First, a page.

+ T O U R I S M
How Tourism Can Help Boost Black Urban Spaces
Byron A. Nicholas, AICP - August 1, 2018
Tourism is a viable source of income for millions of people around the world. Although the United States has the largest travel economy in the world, at $488 billion, people in communities throughout the world rely on the revenue from tourists to make ends meet. The World Travel and Tourism Council has found that the tourism industry consists of 10% of the world’s GDP and 1 in every 10 jobs are supported by the industry.
In America, cities and towns invests millions of dollars to lure tourists to their destinations. Most of those investments go towards downtown streetscape improvements, sport arena rehabilitation projects, wayfinding, crime prevention tactics, public transportation and improvements. The goal of these investments are to create an ultimate user experience for visitors.
In contrast, little investments from government go towards communities of color and specifically Black spaces. If low-middle income communities can utilize tourism as a meaningful source of income in other countries then the same logic can be applied to low-middle income black communities in the United States.
There needs to be a larger interest to increase tourism in Black urban spaces throughout America. Advocating for more black tour guides and bringing tourists to Black urban spaces can have many positive impact ranging from economic to social and cultural benefits. Some advantages for tourism in Black urban spaces can:
1: Increase business for the local economy through local mom and pop stores.
2: Provide a primary or secondary source of income for Black tour guides.
3: Introduce people from other cultures to foods that represent Africa and its diaspora.
4: Raise awareness of Black history in a community.
5: Raise the level of compassion understanding and respect for black spaces and communities.
Cities such as Atlanta, New York and the Washington D.C/Alexandria V.A regions offers great opportunities to experience African-American history and culture. Visitors in Atlanta, GA can experience Dr. Martin Luther King's legacy from his birth place to the many cultural centers he has inspired. D.C/Alexandria VA offers a series of museums, theaters, houses and restaurants owned by prominent Black owned figures and Howard University, a Historically Black University that has paved the way for many successful Black leaders including Zora Neal Hurston, Carter G. Woodson, and Thurgood Marshall. In New York,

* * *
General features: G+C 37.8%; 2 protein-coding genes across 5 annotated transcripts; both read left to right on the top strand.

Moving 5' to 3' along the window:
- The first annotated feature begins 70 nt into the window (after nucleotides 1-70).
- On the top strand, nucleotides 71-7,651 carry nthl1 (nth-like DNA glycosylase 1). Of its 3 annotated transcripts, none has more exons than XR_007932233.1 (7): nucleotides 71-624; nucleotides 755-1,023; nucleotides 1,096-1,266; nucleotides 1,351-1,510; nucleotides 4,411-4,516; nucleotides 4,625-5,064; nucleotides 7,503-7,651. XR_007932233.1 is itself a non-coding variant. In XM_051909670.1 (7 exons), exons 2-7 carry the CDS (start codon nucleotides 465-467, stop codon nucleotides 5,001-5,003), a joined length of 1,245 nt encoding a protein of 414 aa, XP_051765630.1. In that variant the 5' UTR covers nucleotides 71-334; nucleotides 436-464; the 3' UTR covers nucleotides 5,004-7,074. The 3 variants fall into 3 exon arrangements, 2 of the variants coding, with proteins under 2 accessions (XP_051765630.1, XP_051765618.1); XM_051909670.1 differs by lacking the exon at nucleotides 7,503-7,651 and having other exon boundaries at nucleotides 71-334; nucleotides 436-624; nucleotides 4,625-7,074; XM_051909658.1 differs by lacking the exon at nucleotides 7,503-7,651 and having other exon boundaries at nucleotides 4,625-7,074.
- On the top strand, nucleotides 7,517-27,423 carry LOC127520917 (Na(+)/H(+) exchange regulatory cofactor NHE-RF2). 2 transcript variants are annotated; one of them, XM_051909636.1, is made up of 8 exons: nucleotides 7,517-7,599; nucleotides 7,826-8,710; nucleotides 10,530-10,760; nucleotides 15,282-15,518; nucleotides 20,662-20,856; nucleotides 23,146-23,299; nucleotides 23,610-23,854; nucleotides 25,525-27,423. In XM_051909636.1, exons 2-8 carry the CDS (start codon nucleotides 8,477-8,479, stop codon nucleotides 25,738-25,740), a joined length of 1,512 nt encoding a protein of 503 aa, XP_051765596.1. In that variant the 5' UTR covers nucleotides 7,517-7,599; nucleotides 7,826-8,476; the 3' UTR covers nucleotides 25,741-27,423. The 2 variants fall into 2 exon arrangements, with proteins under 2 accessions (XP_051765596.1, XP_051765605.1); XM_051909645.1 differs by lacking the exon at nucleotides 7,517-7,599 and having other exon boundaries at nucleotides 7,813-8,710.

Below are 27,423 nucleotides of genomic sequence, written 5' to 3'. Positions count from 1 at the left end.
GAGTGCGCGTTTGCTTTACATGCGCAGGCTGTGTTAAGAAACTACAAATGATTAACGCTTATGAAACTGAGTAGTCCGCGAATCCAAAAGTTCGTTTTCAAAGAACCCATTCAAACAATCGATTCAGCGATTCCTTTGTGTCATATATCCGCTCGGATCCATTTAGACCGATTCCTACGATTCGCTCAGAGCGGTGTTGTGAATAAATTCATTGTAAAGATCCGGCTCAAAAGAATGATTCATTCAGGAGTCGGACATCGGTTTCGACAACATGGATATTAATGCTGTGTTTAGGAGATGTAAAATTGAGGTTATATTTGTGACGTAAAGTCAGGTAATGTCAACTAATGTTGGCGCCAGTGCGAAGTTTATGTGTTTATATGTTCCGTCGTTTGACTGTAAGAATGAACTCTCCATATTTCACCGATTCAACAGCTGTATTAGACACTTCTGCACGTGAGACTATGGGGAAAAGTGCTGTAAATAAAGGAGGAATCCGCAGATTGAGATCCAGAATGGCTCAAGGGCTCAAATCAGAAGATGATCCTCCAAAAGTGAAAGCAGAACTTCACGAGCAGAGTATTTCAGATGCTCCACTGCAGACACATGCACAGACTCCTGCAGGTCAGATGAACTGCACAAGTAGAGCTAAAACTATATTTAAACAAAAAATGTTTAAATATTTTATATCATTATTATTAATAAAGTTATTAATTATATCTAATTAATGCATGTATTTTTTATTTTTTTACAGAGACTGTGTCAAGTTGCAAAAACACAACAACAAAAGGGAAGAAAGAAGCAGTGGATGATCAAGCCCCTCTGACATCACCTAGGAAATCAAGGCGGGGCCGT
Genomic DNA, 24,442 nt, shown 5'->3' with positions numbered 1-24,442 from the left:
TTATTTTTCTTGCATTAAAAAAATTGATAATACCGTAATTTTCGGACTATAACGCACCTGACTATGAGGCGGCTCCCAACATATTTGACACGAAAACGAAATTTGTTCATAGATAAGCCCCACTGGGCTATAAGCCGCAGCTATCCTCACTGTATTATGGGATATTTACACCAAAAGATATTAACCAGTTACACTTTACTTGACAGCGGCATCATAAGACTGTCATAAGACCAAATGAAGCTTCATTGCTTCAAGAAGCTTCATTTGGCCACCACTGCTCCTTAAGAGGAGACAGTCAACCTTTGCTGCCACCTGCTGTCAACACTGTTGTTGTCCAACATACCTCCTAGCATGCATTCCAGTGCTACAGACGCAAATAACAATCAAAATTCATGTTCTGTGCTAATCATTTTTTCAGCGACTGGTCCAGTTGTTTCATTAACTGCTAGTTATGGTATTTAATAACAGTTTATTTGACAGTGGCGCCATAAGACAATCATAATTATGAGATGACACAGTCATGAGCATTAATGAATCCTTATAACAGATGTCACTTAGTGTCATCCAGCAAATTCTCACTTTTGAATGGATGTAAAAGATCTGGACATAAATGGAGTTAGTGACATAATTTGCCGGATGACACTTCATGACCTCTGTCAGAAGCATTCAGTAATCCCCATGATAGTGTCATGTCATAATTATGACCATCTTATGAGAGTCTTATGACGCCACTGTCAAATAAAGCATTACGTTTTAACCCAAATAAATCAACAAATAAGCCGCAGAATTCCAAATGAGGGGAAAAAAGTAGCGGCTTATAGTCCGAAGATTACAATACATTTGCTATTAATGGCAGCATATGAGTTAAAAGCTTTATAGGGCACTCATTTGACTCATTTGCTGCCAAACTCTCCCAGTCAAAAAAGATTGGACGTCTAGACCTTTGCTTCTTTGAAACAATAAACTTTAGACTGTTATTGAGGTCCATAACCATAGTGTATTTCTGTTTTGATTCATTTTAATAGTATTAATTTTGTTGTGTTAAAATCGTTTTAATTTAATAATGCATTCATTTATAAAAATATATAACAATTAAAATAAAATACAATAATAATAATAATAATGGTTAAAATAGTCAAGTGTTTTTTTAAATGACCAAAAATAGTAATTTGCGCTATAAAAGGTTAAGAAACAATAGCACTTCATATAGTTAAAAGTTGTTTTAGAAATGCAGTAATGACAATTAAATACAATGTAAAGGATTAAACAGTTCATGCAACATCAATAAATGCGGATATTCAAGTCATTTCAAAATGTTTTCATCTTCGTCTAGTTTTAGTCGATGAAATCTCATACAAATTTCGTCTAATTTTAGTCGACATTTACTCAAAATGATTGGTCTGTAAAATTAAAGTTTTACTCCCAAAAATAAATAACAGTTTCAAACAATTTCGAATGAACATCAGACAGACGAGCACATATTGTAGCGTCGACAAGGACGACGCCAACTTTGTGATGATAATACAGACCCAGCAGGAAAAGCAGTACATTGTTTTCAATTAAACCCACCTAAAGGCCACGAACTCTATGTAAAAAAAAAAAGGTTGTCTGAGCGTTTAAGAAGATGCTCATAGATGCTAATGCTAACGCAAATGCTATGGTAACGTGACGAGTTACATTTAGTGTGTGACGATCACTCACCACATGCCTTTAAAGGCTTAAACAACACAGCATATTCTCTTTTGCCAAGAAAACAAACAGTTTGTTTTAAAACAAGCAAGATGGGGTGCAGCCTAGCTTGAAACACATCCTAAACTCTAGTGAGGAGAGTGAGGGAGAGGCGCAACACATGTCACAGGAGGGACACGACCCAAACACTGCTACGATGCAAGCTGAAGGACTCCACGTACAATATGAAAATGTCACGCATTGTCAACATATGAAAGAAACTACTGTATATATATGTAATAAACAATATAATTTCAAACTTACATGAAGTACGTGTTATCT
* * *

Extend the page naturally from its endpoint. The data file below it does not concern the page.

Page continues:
Harlem is known to be the prominent quintessential African-American neighborhood with unique cultural sites and amenities. Over time other note-worthy African/Caribbean-American neighborhoods throughout Brooklyn and Queens such as Flatbush, Bedford-Stuyvesant and Jamaica have surfaced, offering unique cultural experiences.
These cities and a few others across America have large Black cultural influences that can offer a unique taste to a visitor's palette. Equally as important, there are American historic and cultural sites that are situated in Black neighborhoods throughout the country that are worth seeing.
Black spaces and neighborhoods have interesting stories to tell, compelling people to meet, taste-worthy foods to and riveting cultural institutions that can all be successfully curated from a Black cultural perspective.
The benefits of tourism in black communities are endless.
Check out Steps on Becoming an Independent Neighborhood Curator (Tour Guide) to find out more on the ins and outs of being a Neighborhood Curator including how to get your start in the industry and pointing out some of its limitations.